In the book of Mathew, chapter 7 verses 22 to 23 (in the Apostolic writings, also called the “New Testament”), in a parable about the judgement day, Jesus says, “On that day many will say to me, ‘Lord, Lord, did we not prophesy in your name, and cast out demons in your name, and do many mighty works in your name?’ And then will I declare to them, ‘I never knew you; depart from me, you workers of lawlessness.” (English Standard Version).
Note a couple things about this passage. First, who is he saying he is talking to? The context makes it clear that he is addressing those who are calling themselves Christians. To use a colloquial term, “on fire Christians.” Yet he says “I never knew you.” Not, “You don’t know me”, but “I never knew you.”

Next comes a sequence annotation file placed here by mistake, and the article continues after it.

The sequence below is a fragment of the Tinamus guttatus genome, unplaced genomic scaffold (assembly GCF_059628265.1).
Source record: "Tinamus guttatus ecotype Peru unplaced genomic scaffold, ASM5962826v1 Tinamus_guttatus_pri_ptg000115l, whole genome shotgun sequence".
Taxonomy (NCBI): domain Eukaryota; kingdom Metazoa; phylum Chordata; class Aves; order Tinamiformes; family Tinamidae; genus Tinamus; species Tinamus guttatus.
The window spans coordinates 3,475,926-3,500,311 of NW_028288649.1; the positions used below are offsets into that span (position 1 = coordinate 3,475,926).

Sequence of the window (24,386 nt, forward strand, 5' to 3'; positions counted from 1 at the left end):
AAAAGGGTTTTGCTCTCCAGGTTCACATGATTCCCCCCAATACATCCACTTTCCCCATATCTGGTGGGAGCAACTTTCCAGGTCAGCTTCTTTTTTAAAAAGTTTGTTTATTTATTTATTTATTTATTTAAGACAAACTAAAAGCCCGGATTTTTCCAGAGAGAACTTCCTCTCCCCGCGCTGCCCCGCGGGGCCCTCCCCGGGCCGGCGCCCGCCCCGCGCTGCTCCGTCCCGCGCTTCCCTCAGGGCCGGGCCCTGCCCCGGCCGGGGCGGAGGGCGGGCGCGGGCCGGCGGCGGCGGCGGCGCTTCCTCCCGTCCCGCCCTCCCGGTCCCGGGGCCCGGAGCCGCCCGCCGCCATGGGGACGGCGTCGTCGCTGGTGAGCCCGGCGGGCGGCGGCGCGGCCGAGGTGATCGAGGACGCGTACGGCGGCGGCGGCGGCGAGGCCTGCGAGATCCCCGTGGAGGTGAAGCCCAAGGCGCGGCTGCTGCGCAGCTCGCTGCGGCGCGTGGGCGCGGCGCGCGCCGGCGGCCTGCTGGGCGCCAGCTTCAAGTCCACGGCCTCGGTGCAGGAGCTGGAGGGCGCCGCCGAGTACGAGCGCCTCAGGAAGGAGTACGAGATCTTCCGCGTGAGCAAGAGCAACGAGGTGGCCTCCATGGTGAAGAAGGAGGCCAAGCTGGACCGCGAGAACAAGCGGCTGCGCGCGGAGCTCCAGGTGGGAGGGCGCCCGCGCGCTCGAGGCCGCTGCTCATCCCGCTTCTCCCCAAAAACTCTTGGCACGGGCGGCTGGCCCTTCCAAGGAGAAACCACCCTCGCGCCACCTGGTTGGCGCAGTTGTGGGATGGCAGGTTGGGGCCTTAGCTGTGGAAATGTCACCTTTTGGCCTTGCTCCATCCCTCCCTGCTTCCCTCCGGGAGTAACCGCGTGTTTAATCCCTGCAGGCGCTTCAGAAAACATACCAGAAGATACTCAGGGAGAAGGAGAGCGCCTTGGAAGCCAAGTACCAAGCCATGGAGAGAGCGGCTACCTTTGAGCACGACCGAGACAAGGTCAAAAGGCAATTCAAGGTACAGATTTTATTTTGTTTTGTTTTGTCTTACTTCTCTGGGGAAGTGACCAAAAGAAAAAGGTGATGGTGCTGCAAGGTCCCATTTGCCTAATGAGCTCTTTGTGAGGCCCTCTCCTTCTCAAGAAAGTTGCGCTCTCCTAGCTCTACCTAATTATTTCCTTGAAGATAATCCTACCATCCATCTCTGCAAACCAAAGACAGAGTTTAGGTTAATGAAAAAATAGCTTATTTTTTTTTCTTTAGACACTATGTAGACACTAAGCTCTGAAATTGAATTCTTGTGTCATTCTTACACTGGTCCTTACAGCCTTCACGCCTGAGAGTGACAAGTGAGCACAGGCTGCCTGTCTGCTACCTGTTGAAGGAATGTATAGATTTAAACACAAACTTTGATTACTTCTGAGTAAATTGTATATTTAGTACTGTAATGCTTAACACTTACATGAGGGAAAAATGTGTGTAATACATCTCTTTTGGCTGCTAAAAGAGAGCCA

This should make you stop and think. Are you known by God (as Jesus was speaking in the place of God – as a prophet)? How does one become known by God? Apparently doing fantastic things “in his name” doesn’t help at all in becoming known by God. But the passage makes it clear what brings us to be known by him; well, it makes clear what stood in the way of not being known by him. That is lawlessness (and you can check the Greek; the word is lawless).
Lawlessness means without law. What? Christians are supposed to be under a “law”? Most will answer at this point that the “law of Christ (Jesus)” is meant. But what, then, is “the law of Christ?”
God never changes. Jesus said he only speaks what the Father speaks. The “law of Christ” is then God’s law, that never changes. More on this in the next post….